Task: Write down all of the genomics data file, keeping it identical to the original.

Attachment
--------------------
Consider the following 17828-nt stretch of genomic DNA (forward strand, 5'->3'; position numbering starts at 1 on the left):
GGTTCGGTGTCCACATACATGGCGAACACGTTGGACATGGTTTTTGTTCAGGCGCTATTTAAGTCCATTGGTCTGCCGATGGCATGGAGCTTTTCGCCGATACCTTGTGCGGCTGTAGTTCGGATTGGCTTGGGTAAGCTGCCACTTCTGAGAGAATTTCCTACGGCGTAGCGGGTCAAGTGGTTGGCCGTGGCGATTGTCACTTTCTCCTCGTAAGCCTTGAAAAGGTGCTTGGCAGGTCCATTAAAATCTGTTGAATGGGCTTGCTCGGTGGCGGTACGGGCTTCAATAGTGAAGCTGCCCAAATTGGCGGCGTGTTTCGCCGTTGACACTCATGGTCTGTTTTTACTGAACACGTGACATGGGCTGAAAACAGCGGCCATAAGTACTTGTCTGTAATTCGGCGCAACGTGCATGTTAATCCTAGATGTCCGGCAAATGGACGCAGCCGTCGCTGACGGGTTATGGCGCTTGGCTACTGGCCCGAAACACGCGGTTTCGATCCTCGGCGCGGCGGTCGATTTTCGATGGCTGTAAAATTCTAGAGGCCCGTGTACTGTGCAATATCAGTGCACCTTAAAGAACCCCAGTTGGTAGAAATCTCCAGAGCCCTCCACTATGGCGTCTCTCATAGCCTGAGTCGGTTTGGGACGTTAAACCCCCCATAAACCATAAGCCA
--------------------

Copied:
Consider the following 17828-nt stretch of genomic DNA (forward strand, 5'->3'; position numbering starts at 1 on the left):
GGTTCGGTGTCCACATACATGGCGAACACGTTGGACATGGTTTTTGTTCAGGCGCTATTTAAGTCCATTGGTCTGCCGATGGCATGGAGCTTTTCGCCGATACCTTGTGCGGCTGTAGTTCGGATTGGCTTGGGTAAGCTGCCACTTCTGAGAGAATTTCCTACGGCGTAGCGGGTCAAGTGGTTGGCCGTGGCGATTGTCACTTTCTCCTCGTAAGCCTTGAAAAGGTGCTTGGCAGGTCCATTAAAATCTGTTGAATGGGCTTGCTCGGTGGCGGTACGGGCTTCAATAGTGAAGCTGCCCAAATTGGCGGCGTGTTTCGCCGTTGACACTCATGGTCTGTTTTTACTGAACACGTGACATGGGCTGAAAACAGCGGCCATAAGTACTTGTCTGTAATTCGGCGCAACGTGCATGTTAATCCTAGATGTCCGGCAAATGGACGCAGCCGTCGCTGACGGGTTATGGCGCTTGGCTACTGGCCCGAAACACGCGGTTTCGATCCTCGGCGCGGCGGTCGATTTTCGATGGCTGTAAAATTCTAGAGGCCCGTGTACTGTGCAATATCAGTGCACCTTAAAGAACCCCAGTTGGTAGAAATCTCCAGAGCCCTCCACTATGGCGTCTCTCATAGCCTGAGTCGGTTTGGGACGTTAAACCCCCCATAAACCATAAGCCA